Winter Travels in Texas

What an enjoyable Texas winter holiday we have had–Christmas in Big Bend, New Year’s in Brownsville and a stop in between to visit the Malloy’s in Brackettville.

Our visit with the Malloy's included a day trip to San Antonio. Everyone learned some history at the Alamo.
Our visit with the Malloy’s included a day trip to San Antonio. Everyone learned some history at the Alamo.
Big Bend sunrise.
Big Bend sunrise.
This is my "Big Bend Love" photo taken on our Christmas Day hike.
This is my “Big Bend Love” photo taken on our Christmas Day hike.

During our three days in Big Bend we did several hikes, the major one being the 12-mile Chisos Basin South Rim loop hike on Christmas Day. The trail is very well maintained with plenty of switchbacks, making it not as difficult as I thought it would be. The views from the top were every bit as rewarding as we knew they would be.

Casa Grande, one of the highest (7200 feet) peaks in the Chisos, but not one to climb.
Casa Grande, one of the highest (7200 feet) peaks in the Chisos Mountains, but not one to climb.
View from the South Rim.
View from the South Rim.
Proud of having made it to the top.
Proud of having made it to the top.
Looking northeast from the South Rim.
Looking northeast from the South Rim.
Coming down the
Coming down the northeast side.

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Descent on Boot Canyon Trail with rock that looks like an upside-down boot.
Descent on Boot Canyon Trail with rock that looks like an upside-down boot.

One of the recurring views from the South Rim, looking out over the desert towards the Rio Grande River, was a small opening in the distant mountains. We knew this was Santa Elena Canyon, where the river has cut a deep, narrow gorge through high rock cliffs. Wanting a close-up view, we drove the next day to the mouth of the canyon where a short path climbs along the walls of the canyon and then for a short distance along the river.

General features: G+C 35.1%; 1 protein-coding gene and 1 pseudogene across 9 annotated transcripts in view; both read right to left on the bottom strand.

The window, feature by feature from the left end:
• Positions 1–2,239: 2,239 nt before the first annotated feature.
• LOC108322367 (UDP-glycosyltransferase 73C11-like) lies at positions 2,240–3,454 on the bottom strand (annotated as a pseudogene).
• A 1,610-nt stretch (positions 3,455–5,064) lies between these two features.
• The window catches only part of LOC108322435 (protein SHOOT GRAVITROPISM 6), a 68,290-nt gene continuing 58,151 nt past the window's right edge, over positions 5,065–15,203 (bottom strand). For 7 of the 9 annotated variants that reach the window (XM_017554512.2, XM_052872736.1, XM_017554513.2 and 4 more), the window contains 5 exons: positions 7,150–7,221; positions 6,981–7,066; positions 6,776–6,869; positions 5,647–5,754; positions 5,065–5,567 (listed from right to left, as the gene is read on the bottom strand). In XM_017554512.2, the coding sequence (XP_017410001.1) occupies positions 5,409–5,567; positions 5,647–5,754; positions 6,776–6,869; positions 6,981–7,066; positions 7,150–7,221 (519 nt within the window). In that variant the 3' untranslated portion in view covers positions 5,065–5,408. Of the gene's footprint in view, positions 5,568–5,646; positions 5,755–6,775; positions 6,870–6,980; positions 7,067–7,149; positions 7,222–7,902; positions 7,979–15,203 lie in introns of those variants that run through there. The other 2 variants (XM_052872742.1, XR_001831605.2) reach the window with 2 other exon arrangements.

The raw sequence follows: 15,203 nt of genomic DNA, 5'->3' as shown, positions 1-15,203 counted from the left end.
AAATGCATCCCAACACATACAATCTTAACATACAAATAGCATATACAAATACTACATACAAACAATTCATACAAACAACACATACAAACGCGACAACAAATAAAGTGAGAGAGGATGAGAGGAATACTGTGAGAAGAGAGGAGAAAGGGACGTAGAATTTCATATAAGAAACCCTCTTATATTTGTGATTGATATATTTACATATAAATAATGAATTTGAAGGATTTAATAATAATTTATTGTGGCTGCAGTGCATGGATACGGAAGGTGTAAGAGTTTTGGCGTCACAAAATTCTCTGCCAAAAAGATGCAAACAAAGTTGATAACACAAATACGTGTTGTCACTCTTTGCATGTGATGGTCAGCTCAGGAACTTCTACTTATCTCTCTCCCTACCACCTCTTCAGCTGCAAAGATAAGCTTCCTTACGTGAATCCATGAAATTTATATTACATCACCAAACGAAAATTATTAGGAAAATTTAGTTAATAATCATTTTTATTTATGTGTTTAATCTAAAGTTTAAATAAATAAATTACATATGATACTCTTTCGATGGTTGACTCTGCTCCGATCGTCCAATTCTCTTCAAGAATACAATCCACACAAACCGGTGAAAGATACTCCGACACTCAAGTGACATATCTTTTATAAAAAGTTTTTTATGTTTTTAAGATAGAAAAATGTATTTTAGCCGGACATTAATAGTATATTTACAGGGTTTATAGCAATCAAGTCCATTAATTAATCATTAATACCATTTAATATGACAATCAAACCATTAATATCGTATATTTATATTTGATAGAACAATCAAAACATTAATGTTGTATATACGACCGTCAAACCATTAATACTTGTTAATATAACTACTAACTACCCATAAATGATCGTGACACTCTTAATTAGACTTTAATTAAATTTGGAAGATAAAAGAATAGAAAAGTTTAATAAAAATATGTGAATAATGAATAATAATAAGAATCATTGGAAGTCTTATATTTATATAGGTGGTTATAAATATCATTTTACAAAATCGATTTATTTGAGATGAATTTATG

Rio Grande River as it comes out of Santa Elena Canyon.
Rio Grande River as it comes out of Santa Elena Canyon.
Terlingua Creek is visible on the left as it empties into the Rio Grande at the mouth of Santa Elena Canyon.
On cliffside walls inside canyon, looking out. Terlingua Creek is visible on the left as it empties into the Rio Grande at the mouth of Santa Elena Canyon.
Inside the canyon.
Inside the canyon.

An interesting shorter hike we made on the morning we drove out of Big Bend, led us across some barren desert terrain to Dog Canyon. It looked similar to Santa Elena Canyon, but was carved by a river that is no longer in existence. And since it is much smaller it was possible once we got to the canyon to walk right through it to where it came out the other side of the cliffs.

The start of the hike leads across some desolate terrain.
The start of the hike leads across some desolate terrain.
Christmas Cholla.
Looking closer revealed special desert life such as the Christmas Cholla, which seemed appropriate for Christmas season.
Approaching Dog Canyon.
Approaching Dog Canyon.
Exploring Dog Canyon.
Exploring Dog Canyon.

Now we are enjoying a week in Brownsville, Texas, the very southernmost point of the state. Here we have visited historic sites, birding centers, the beach, and a forest sanctuary. Sabal Palm Sanctuary was once part of the 20,000 acre Rabb Plantation. It is now a 500-acre preserve that is home to one of the last stands of old-growth Sabal Palms. We enjoyed walking the trails through the sanctuary, as well as going into the Visitor’s Center, which is inside the huge Victorian mansion that was originally built as the headquarters of the plantation.

Visitor's Center at Sabal Palm Sanctuary is in historic Rabb Plantation House.
Visitor’s Center at Sabal Palm Sanctuary is in historic Rabb Plantation House.
Looking into Mexico across Rio Grande River at Sabal Palm Sanctuary.
Looking into Mexico across Rio Grande River at Sabal Palm Sanctuary.
Walking trails in Sabal Palm Sanctuary.
Walking trails in Sabal Palm Sanctuary.

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Beach day at Boca Chica.
Beach day at Boca Chica.

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With our three days left here in Brownsville we are working through our list of places not yet visited. If we don’t get to see everything, there is always next time. Down here they call people like us “Winter Texans.” This is an excellent place to escape the cold weather so I hope to have that label for many winters to come.

Author: bjregan

Enjoying retirement activities. Main goals for retirement are to stay spiritually, physically, mentally and emotionally healthy.

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